The crescendo of wild antitrust claims and seemingly baseless abuse accusations being lobbed at Google by competitors is starting to sound more desperate, especially after the FTC leaked that it didn’t think it had a great case on the number one complaint against the company — aka “search bias” (which is a ridiculous charge to begin with).
[For a thorough analysis of the legal shortcomings of an antitrust case against Google, see Glenn Manishin’s comprehensive DisCo post: “Why An FTC Case Against Google Is A Really Bad Idea.”]
As the infirmities in Google critics’ legal theories have become apparent, these arguments have been increasing replaced with invective-infused political arguments. This concerns us at DisCo because they risk tainting politicians’ views of legitimate versus illegitimate business practices, the ramifications of which could affect all Internet companies.
And if you think an FTC decision won’t have far reaching effects, think again. The unsettled legal interpretation involving unfair methods of competition (a component of “Section 5”) is on the line. The FTC’s ability to enforce Section 5 is important to the future of tech competition. Frittering away the FTC’s credibility here by imprudently invoking this authority to settle an intra-industry squabble is not good for the future of responsible competition law. Moreover, doing so could prevent Internet companies from evolving their Internet business models over time. In the fast-paced, hyper competitive and category redefining world of the Internet, that can spell death for companies and mean less choice for consumers. (Just look at the ridiculous lawsuit filed in California — under the state’s version of the FTC’s Section 5 — against Twitter for trying to evolve its business model.) In fact, Thomas Barnett, the lead counsel for the group funded by Google’s competitors to drum up antitrust charges (FairSearch), made this very point when he was the US government’s lead antitrust attorney and cautioned against the overly aggressive enforcement of poorly defined competition policy doctrines:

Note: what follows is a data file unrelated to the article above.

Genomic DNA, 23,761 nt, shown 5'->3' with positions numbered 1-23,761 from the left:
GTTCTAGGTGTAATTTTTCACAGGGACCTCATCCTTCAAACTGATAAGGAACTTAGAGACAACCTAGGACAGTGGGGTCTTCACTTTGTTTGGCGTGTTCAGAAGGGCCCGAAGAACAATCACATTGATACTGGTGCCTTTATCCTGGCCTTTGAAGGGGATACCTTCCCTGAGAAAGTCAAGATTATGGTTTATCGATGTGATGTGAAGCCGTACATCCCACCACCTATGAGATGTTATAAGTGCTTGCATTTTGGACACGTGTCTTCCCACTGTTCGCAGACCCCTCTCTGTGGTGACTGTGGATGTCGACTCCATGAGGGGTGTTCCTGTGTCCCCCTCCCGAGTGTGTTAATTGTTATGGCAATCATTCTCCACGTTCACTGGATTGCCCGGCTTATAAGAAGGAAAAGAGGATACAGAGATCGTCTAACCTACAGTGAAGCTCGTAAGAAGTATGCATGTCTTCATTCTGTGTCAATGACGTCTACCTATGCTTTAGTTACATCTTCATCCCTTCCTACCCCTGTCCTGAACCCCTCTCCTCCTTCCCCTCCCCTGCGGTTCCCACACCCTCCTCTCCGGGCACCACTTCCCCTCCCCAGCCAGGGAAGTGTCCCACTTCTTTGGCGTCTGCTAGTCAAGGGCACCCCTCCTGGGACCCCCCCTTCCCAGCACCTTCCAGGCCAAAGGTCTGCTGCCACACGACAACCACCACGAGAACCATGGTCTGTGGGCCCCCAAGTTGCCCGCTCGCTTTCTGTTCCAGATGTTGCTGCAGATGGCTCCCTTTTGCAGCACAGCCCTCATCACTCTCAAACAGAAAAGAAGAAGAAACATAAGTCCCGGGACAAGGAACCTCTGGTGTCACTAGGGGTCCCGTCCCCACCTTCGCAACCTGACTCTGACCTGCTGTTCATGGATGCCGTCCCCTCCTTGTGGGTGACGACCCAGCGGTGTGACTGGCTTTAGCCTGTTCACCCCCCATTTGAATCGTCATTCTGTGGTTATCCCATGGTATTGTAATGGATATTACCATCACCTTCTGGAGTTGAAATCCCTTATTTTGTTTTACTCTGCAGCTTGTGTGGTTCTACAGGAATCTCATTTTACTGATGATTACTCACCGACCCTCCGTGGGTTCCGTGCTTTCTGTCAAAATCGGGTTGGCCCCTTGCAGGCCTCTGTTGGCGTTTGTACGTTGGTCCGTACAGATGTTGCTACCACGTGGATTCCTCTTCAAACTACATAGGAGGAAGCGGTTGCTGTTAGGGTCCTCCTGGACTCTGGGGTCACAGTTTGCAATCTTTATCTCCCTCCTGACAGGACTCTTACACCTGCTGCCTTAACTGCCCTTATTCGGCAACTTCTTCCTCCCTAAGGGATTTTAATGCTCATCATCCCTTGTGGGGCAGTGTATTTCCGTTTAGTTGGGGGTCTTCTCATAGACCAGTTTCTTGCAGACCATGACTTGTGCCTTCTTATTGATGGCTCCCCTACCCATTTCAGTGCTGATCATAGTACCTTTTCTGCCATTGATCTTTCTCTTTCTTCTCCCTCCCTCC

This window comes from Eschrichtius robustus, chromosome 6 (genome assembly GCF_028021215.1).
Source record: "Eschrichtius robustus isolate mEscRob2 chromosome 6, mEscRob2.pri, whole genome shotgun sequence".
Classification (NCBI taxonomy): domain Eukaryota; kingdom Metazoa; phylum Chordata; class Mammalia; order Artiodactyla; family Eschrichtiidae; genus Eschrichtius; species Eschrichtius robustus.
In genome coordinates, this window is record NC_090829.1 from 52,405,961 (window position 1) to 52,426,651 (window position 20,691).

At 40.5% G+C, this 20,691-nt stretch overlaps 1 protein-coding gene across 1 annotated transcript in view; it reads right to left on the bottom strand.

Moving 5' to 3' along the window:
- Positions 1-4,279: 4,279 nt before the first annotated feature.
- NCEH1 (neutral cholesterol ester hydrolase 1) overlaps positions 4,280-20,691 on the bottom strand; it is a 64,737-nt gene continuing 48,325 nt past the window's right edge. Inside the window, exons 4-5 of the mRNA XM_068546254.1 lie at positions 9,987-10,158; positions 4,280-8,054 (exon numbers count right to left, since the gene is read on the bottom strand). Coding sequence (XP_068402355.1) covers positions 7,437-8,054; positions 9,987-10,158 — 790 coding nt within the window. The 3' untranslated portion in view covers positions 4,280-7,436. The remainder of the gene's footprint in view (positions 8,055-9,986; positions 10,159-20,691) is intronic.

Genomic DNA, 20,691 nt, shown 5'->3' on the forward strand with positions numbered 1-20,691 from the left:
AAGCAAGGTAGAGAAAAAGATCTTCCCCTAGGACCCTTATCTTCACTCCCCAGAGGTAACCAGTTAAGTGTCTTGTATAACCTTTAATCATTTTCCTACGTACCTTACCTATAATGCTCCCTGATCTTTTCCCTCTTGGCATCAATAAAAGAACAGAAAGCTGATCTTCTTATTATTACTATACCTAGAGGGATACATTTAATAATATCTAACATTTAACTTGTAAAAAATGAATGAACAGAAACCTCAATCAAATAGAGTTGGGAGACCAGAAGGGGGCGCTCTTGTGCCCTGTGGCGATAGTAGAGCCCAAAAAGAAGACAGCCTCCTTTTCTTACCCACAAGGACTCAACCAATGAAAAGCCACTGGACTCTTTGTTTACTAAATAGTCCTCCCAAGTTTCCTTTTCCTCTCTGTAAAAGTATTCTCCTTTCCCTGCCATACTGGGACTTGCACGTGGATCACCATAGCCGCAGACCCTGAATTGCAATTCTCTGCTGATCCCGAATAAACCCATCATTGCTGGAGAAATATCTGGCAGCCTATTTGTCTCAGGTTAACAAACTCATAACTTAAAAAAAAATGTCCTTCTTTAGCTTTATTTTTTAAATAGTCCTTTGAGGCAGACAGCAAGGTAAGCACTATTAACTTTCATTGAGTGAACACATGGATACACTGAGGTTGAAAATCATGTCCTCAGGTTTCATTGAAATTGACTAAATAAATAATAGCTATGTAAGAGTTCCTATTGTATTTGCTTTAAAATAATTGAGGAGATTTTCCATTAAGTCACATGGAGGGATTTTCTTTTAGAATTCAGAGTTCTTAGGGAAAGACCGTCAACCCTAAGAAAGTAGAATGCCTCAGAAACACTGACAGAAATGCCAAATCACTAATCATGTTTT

Vague or overly inclusive prohibitions against single-firm conduct are particularly likely to undermine economic growth and harm consumers.
Yesterday’s op-ed in PoliticoPro [sorry, behind a paywall] is one particularly egregious example of this dangerous sophistry.
Let’s break down some of the accusations penned by the spokesman of FairSearch Mark Corallo (described in his bio as a “street-smart Republican spin doctor”).
Google claims that delivering answers directly in response to user searches for information such as weather, maps or flights is more helpful to consumers than providing links to other sites. With all due respect, this is fallacious.
With all due respect to Mr. Corallo, this accusation of fallaciousness is fallacious. For Corallo’s position to have any merit, a link must be — in all cases — the most valuable response to a question. That’s preposterous. Are they supposed to respond to a query like “what is 2 + 2” with a link to calculator applications?
Given that part of Google’s ascension from plucky competitor to the current search leader was its ability to deliver search results fractions of a second faster than the former market leaders, saving users extra clicks to get the answers they are looking for seems pretty fundamental. And this is not even factoring in that the switch to mobile is making the delivery of more discrete, targeted answers to users’ queries more vital, as consumer behavior is different in the mobile space.